So said Isaac Newton in his famous letter to fellow scientist Robert Hook in 1676. The sentiment behind the saying eloquently reminds us that few of our great insights are ever achieved without building upon a large canon of work that has gone before us.
“Social” in the enterprise context means connecting people. It means associating work, content, knowledge or data with the person who created it. It means being able to see something that someone has done within a collaboration platform and viewing their profile where you can see what else they’ve done and get an idea of their field of expertise.
Whilst collaboration is typically seen as something that occurs between you and your employees, that really is just the tip of the iceberg.
Collaboration platforms are designed to help law firms perform better, forge relationships with clients, and share information between colleagues. Here’s how a few of our law firm clients use HighQ Collaborate to solve their business problems and help them achieve more.
The notion that we flock to social media during events of interest to us is pretty well established now. Indeed, the live coverage of events as they unfold is often one of the more endearing qualities of Twitter. How do such events influence the way we use social media however?
As regular readers of this blog will attest, I’m very much a believer in the need for social business to have cultural roots. It’s my belief that many of the attempts made thus far have been piecemeal in that they have so often involved merely the installation of some software or the adoption of a tool, whilst at the same time, every other facet of their organisation has remained the same.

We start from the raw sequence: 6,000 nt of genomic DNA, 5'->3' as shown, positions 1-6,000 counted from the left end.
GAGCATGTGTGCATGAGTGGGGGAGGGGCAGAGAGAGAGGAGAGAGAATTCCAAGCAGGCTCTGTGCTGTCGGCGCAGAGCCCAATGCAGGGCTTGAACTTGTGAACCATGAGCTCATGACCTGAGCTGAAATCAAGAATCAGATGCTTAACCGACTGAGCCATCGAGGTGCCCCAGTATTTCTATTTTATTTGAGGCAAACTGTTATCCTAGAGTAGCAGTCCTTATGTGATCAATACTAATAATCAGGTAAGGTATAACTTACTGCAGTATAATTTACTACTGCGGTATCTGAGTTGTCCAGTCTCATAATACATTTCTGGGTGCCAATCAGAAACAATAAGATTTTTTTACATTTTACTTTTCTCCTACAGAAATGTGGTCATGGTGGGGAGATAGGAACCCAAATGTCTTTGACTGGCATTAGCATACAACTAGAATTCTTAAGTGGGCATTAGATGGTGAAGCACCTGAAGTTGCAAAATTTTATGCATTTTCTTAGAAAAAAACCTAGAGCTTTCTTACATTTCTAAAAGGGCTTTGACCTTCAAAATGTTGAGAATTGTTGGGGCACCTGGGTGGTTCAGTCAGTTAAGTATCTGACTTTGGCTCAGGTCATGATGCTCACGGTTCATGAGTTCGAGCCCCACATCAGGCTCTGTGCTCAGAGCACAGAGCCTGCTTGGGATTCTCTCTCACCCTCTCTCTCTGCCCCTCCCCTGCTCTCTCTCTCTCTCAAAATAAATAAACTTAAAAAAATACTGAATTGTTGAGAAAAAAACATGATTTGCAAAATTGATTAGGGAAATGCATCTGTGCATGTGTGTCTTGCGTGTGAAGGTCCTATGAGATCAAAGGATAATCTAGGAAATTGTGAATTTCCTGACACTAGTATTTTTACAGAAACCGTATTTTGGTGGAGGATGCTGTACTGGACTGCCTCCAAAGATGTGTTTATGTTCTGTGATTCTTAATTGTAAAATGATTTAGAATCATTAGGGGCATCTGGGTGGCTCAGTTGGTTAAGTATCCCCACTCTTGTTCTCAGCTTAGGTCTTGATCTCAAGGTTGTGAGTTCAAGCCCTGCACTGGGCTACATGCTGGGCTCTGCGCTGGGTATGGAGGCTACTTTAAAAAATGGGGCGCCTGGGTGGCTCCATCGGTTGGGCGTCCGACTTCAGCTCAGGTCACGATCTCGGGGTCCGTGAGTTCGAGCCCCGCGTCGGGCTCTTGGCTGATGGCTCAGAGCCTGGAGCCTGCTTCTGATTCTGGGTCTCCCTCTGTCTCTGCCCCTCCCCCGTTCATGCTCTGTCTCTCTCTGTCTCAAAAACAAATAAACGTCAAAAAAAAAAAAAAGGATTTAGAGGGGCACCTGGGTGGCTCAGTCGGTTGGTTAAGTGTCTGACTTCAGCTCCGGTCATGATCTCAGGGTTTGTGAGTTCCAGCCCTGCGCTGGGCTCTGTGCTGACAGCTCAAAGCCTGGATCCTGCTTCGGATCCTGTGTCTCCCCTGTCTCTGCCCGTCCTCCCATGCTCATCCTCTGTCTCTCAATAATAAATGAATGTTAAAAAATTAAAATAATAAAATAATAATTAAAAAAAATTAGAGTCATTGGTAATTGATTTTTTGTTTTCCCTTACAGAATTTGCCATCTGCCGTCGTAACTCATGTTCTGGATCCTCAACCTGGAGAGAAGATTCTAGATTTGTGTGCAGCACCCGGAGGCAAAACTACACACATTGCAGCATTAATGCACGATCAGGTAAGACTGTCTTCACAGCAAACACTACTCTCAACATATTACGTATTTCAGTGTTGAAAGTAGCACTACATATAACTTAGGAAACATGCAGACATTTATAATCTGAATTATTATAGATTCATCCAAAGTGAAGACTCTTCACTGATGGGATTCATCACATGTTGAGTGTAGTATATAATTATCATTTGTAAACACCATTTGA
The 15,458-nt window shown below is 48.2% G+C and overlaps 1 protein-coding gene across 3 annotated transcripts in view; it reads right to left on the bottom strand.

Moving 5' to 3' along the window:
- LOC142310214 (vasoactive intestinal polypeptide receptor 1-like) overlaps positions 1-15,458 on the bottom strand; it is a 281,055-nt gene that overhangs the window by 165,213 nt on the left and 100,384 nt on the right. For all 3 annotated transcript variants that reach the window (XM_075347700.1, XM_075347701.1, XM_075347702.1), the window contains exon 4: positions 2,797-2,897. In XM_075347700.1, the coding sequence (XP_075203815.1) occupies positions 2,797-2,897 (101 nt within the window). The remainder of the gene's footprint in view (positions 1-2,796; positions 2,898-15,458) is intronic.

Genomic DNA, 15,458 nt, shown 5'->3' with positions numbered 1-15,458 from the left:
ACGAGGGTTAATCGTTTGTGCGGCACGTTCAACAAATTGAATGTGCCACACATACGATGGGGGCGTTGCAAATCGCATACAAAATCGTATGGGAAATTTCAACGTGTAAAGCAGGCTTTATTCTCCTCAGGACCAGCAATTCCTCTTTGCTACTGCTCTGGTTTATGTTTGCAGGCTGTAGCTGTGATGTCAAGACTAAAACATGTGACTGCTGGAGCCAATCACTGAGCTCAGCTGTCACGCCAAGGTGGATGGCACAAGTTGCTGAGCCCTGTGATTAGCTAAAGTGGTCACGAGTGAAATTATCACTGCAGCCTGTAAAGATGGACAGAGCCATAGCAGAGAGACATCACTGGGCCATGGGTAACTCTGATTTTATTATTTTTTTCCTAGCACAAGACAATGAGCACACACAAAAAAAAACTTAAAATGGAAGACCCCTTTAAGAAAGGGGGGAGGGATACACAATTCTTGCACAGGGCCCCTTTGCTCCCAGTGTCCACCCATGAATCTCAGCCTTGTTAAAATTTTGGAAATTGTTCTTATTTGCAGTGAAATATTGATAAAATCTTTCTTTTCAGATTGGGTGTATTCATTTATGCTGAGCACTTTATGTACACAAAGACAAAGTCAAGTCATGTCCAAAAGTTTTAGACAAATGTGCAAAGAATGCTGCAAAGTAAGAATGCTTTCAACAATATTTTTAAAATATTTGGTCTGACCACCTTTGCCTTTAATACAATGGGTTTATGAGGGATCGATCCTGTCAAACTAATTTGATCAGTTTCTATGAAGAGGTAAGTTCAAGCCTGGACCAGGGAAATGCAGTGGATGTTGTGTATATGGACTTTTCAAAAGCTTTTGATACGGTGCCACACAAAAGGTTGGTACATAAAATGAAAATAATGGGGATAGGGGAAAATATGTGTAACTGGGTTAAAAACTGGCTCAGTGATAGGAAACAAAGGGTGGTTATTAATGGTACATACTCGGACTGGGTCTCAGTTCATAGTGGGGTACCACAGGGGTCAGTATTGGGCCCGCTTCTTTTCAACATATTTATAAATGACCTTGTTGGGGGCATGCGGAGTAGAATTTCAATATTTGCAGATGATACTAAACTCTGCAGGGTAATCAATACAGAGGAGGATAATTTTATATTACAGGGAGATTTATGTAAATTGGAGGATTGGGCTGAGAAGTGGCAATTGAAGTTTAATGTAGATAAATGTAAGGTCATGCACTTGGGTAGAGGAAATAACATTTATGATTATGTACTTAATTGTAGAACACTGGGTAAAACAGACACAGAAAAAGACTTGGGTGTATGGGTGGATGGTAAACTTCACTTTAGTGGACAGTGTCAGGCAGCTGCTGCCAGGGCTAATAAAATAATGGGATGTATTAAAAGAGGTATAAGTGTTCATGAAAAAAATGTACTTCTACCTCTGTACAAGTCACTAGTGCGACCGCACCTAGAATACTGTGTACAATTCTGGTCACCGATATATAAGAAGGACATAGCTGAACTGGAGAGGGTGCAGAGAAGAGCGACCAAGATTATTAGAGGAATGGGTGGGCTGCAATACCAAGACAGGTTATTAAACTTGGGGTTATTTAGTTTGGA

Our resident social business expert Ben Wightwick has contributed to FreePint’s topic series, The Social Enterprise, which looks at the ways that organisations are making the most of their internal social networks and knowledge management.
Last week there was an interesting discussion on the eMint newsgroup around remote working. It was sparked by a post made by a Pinterest employee advertising a new position for a community manager that required said candidate to locate themselves at the company’s Holborn office
We are delighted to be teaming up again with Adi Gaskell to create the latest whitepaper, this time on the topic of innovation. Or more precisely, taking innovative ideas and see them through to fruition.
Just as there are numerous organisations proclaiming to be able to predict how or when content will go viral, there appear to be an equal number of academics who believe they can predict the movement of masses of people.
Back in the day when social task management tools were unheard of, managers scheduled team meetings to distribute tasks and/or check members’ task statuses.
I’ve written a few times recently about the kind of personality types one sees in organizations, and whether a social business might attract a particular type of individual. For instance, research has shown that conscientious people tended to be much more likely to look out for the group than their more individually focused peers.
When handling company crises, versatility is the name of the game. Versatility means flexibility, and flexibility in critical business situations entails effective communication among involved parties – staff on the ground, management, and support personnel. Needless to say, your collaboration tools for business can play an essential role in overcoming trying business circumstances.